Payroll & Human Resources

Payroll fraud ranges from the mere overstatement of time worked, leave accrued or rates paid to “ghost” employees.

In its simplest form, an employee, frequently with the collusion of a supervisor or manager, is paid for time or overtime not worked. The employee splits his or her excess pay with the supervisor or manager who approved the fraudulent timesheet.

In more complex schemes, an employee or employees are merely fabricated out of thin air and their pay is diverted to the fraudster. This is particularly hard to detect in large, decentralized operations where people are unfamiliar with, or rarely see, certain other employees.

Without proper segregation of duties, an employee’s rate of pay can be illicitly increased.

Sometimes, payroll fraud doesn’t directly involve money. Benefits, such as additional vacation days, can be inappropriately added to accumulated leave balances.

Certain types of payroll fraud are abetted by today’s information technology. Some of these schemes used to be deterred by the largely outdated process of handing out paper paychecks.

Employee Time Reporting Fraud

Inconsistent overtime hours for a cost center.

Overtime charged during a slack period.

Overtime charged for employees who normally would not have overtime wages.

Budget variations for payroll by cost center.

Employees with duplicate social security numbers, names, and addresses.

Falsified Wages

Large or unusual hours worked in a given pay cycle.

Time card hours differ from job order hours.

Hours on payroll reports differ from timecard hours or job order.

Number of days worked and salary are inconsistent with occupation.

Employee works more hours than specified on certified payroll reports.

Review of supporting documents.

Adequate time tracking mechanisms.

Authorization and approval of hours worked.

General Guidance

Payroll schemes are varied and common. Payroll schemes can be carried out by an individual or by two or more people working collusively. Payroll schemes cover both those perpetrated by employees of the victim and those perpetrated by those contracted by the victim. The result is the same — additional, unwarranted cost to the victim. The cells below contain indicators of payroll schemes and steps that can be taken to contain them. To the right is a link to a questionnaire to help reduce the likelihood of payroll schemes.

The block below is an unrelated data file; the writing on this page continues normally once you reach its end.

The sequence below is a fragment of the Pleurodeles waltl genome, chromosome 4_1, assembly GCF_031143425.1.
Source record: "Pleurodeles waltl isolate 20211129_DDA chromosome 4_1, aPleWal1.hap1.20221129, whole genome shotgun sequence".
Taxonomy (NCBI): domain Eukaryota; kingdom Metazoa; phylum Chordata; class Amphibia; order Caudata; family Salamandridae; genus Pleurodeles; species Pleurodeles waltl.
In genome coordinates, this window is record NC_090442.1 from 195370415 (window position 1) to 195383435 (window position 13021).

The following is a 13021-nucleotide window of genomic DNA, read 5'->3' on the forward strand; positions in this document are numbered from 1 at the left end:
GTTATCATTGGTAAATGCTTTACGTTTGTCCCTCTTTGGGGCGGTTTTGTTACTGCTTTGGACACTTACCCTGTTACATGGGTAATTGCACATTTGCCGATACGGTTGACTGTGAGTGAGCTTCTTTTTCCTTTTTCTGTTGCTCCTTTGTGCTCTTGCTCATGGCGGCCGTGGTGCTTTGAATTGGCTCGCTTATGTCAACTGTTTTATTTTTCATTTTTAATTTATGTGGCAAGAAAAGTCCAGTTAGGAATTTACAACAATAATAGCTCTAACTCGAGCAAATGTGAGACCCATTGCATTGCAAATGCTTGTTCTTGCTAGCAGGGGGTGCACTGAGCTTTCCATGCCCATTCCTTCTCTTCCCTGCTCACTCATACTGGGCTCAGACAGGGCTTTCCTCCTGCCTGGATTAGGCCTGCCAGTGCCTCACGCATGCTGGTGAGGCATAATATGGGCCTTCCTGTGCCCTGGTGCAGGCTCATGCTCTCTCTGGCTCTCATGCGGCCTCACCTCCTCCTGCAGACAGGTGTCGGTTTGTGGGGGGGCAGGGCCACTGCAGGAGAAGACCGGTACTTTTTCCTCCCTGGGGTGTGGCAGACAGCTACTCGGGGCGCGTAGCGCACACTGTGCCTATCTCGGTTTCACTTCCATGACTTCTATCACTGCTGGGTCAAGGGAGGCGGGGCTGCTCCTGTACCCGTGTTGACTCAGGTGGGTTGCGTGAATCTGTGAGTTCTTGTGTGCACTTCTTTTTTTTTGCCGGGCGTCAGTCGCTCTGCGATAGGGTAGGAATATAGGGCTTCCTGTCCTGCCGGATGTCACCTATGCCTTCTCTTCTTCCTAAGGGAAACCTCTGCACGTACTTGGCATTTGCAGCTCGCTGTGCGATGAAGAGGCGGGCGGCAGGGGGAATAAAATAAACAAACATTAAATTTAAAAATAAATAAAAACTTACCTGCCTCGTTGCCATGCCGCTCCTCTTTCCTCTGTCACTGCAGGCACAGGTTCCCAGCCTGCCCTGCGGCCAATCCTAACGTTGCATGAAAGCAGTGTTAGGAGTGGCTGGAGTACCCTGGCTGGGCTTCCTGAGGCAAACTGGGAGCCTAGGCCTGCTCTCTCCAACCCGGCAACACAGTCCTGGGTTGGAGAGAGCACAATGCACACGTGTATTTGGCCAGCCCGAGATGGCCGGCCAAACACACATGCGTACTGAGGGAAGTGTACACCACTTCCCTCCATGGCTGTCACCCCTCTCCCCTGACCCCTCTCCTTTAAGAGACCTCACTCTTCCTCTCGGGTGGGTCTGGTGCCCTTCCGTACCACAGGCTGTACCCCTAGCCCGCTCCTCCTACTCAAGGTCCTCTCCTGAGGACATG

Ghost Employees

No evaluations, raises, or promotion over an extended period.

Terminated employee still on payroll.

Payments to employees not on employee master file.

Employees with duplicate addresses, checking accounts, or social security numbers.

Employees with no withholding taxes, insurance, or other normal deductions.

Employees with P.O. box, drop box address, organization's address, prison or no home address.

Unusual work location or no work phone.

No annual/sick leave used over a reasonable period.

Data analysis: payroll reports, data analytics for vendor/employee matches on name/address/TIN/bank account.

Confirmation of employees' identities.

Background checks.

Verification of payroll distribution.

Time Overcharging

Unauthorized alterations to timecards and other source records.

Hours and dollars consistently at or near budgeted amounts.

Timecards are filled out by supervisors, not by employees.

Photocopies of timecards submitted where originals are expected.

Inconsistencies between consultants’ labor records and their employees’ timecards.

Frequent payroll adjustment entries with descriptions such as “charged wrong accounts,” etc.

Labor charges are inconsistent with contract progress.

Personnel files cannot be found or are “found” after a delay.

Lack of a clear audit trail to verify propriety of labor charges.

Job misclassification – apprentice workers billed out at higher rates.

Adequate time tracking mechanisms.

Authorization and approval of hours worked.